Senate Bill 257: The final bill budget for Session Law 2017; info pertaining to the Juvenile Justice Reinvestment Act can be found on pages 309-325

You can also check out the NC General Assembly website.  Look under “Bills and Laws,” then “General Statutes.”  You can search by citation or test, or you can look at Chapter 7B under the Table of Contents, and see the most recent changes to statute text on the right side of the statute.

HAVE YOU REGISTERED YET?

Friday September 25, 2020, 2:30-3:30 PM OJD is hosting “Defend Children From ICE.” Presented by Helen Parsonage, Board Certified Immigration Specialist and FREE to the first 35 DEFENDERS who register. Discussing the topic of children and immigration, strategies in your defense and other great information, You DON’T want to miss this training. Register herePLEASE PUT YOUR BAR NUMBER IN THE JOB FIELD BOX.

Symposium: The Roles of Prosecutor and Public Defender in Criminal Justice Reform

October 2, 2020 from 10:00AM-3:00PM (EST). This will be a virtual symposium presented by the North Carolina Commission on Racial and Ethnic Disparities (NC CRED) in collaboration with the National Consortium on Racial and Ethnic Fairness in the Courts. The Keynote Speaker is Jonathan Rapping, Founder and President, Gideon’s Promise, Atlanta and will also feature presentations from prosecutors and defenders from across the country and of course, North Carolina. You can see a list of speakers and topics, by clicking HERE. To register, click HERE. Thank you!

A Bit of Information Pizza…

The School of Government has issued a new bulletin on Indigent Defense practice during COVID-19. The principal author Ian Mance, is the COVID-19 Resource Attorney in the public defense education group at UNC. Here is the link: https://www.sog.unc.edu/publications/bulletins/indigent-defense-attorneys-and-covid-19-faqs-about-practicing-during-pandemic

Click HERE for a link to an earlier bulletin by Ian about possible grounds for securing release of inmates during COVID-19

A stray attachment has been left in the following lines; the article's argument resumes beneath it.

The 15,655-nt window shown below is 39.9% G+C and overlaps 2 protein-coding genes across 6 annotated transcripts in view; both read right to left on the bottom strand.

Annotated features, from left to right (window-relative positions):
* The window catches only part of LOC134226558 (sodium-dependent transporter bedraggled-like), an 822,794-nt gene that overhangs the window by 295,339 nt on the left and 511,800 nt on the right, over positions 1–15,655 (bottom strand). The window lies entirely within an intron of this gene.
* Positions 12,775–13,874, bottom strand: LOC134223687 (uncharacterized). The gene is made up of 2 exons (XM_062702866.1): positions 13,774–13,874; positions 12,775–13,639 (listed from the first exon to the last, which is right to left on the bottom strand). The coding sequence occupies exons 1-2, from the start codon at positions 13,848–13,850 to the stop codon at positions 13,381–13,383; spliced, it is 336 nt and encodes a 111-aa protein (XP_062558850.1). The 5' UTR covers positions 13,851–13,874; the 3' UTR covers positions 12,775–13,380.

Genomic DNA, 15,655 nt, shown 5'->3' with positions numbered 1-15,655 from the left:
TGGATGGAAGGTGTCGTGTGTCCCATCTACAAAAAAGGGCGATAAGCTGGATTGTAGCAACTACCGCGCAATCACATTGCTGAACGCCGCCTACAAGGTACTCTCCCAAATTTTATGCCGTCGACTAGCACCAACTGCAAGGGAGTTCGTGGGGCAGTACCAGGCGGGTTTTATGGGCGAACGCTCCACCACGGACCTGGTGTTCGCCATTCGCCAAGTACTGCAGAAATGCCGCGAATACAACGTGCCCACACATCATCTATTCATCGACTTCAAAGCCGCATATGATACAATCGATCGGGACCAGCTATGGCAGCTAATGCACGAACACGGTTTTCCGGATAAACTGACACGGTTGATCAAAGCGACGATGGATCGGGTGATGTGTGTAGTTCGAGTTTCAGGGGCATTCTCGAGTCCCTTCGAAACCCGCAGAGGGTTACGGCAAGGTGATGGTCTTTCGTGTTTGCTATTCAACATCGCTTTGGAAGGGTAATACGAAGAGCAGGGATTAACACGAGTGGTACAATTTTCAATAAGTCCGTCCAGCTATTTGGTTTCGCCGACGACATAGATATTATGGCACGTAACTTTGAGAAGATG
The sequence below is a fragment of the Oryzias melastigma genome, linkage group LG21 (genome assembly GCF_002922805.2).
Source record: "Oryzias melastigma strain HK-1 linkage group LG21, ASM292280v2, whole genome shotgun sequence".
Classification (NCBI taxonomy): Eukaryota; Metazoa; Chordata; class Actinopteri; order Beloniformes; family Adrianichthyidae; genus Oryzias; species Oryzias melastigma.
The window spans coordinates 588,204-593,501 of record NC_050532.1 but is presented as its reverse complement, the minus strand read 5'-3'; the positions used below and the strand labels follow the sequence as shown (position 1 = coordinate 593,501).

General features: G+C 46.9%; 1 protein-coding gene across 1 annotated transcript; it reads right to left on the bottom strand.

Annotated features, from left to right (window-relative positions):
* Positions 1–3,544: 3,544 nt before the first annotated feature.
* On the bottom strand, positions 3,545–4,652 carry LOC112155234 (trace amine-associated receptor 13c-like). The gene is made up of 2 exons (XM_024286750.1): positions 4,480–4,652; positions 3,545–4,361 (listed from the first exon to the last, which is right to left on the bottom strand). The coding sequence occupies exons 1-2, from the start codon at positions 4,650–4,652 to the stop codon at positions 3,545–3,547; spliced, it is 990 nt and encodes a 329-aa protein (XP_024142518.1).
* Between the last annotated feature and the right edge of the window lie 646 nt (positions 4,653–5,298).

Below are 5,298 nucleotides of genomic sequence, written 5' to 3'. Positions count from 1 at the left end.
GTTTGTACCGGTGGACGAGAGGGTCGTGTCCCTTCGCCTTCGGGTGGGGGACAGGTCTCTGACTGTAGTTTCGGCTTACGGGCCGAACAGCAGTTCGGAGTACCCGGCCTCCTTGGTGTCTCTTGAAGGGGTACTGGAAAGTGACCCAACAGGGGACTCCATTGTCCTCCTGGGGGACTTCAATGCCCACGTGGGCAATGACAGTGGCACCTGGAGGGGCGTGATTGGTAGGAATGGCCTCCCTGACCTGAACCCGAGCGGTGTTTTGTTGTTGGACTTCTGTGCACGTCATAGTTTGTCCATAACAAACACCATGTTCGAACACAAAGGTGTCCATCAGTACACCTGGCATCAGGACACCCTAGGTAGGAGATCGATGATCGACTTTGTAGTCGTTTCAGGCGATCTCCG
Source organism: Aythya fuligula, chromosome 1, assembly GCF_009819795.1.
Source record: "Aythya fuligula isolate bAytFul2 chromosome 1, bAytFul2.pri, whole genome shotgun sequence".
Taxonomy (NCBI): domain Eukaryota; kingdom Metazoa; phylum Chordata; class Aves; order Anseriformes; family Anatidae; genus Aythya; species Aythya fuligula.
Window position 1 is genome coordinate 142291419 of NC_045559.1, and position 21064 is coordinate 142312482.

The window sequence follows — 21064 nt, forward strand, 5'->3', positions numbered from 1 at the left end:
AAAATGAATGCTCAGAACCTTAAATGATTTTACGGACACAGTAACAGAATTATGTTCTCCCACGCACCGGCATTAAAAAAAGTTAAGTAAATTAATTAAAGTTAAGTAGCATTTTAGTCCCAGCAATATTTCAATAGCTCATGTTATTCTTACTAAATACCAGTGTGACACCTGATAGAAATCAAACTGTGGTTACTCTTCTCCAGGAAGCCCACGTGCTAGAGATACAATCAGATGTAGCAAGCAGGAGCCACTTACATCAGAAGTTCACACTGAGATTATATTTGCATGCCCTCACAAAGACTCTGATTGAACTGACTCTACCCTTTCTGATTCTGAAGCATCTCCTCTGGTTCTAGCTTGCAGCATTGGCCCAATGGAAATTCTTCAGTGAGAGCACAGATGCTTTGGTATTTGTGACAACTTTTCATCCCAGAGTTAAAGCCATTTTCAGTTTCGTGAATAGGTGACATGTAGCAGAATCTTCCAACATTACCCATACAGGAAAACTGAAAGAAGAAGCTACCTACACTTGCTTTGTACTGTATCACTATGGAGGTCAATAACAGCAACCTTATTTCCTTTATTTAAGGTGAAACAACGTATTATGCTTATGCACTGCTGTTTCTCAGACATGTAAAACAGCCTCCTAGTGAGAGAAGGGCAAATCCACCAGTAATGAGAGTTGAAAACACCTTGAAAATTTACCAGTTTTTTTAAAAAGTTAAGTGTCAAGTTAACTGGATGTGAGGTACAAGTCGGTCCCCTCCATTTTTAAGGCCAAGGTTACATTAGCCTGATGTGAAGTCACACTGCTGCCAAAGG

For additional resources, please see the COVID-19 Tool Kit on the School of Government Public Defense Education website.

As always, thanks for all that you do for our youth, communities and neighbors. Have a safe, socially distanced weekend, enjoy the upcoming Fall and we will see you next week.

Week in Review: Aug 31-Sept 4

Hello September! Who else is ready for sweater weather? Fall is approaching and all we can think about is hot coffee and comfy socks, of course while we continue working :D.

Tip of the Week – What’s an Alford Plea?

A plea under State v. Alford is where an accused will admit to responsibility in court, not because they believe they are guilty, but because they believe it is in their best legal interest to do so.  While Alford is not explicitly afforded in the Juvenile Code, the Court of Appeals upheld an Alford plea, In re C.L. (2011).  Defenders should remember to explain to clients that an Alford plea has the same impacts and consequences as a standard admission.

Defenders, Register for our September CLE!

Friday September 25, 2020, 2:30-3:30 PM OJD is hosting “Defend Children From ICE.” Presented by Helen Parsonage, Board Certified Immigration Specialist and FREE to the first 35 DEFENDERS who register. Discussing the topic of children and immigration, strategies in your defense and other great information, you DON’T want to miss this training. Who could turn down free learning? Register herePLEASE PUT YOUR BAR NUMBER IN THE JOB FIELD BOX.

Racial Justice for Youth Toolkit

From the National Juvenile Defender Center, the “Racial Justice for Youth: A Toolkit for Defenders empowers juvenile defenders with the training, resources, and information to fight the over-policing, over-criminalization, and school exclusion of youth of color.

Through the Toolkit, we hope to inspire juvenile defenders to view racial justice advocacy as an integral and essential component of their youth advocacy.”

Please take a moment to sign up for the toolkit. Click here to sign up for a Racial Justice Defender Toolkit account for access to member-only resources that may not be available to the public. In doing so, you are helping to continuously advocate for racial justice throughout a youth’s case and help fight systemic racism in our courts.

HAVE A SAFE AND FUN (SOCIALLY-DISTANCED) LABOR DAY WEEKEND!

Week in Review: Aug 24-28

Happy Friday and the last weekend of August! Only 4 more months left in the year, how will you make them great?

TIP OF THE WEEK

Defenders – you have a statutory right to discovery in all of your juvenile cases (§7B-2300-2303).  Don’t be afraid to use it!  Some jurisdictions provide it without a motion, but it’s never bad practice to file your motion regardless.  You can find a sample discovery motion and order here on our website.

September CLE

Friday September 25, 2020, 2:30-3:30 PM OJD is hosting “Defend Children From ICE.” Presented by Helen Parsonage, Board Certified Immigration Specialist and FREE to the first 35 DEFENDERS who register. Discussing the topic of children and immigration, strategies in your defense and other great information, you DON’T want to miss this training. Who could turn down free learning? Register here. PLEASE PUT YOUR BAR NUMBER IN THE JOB FIELD BOX.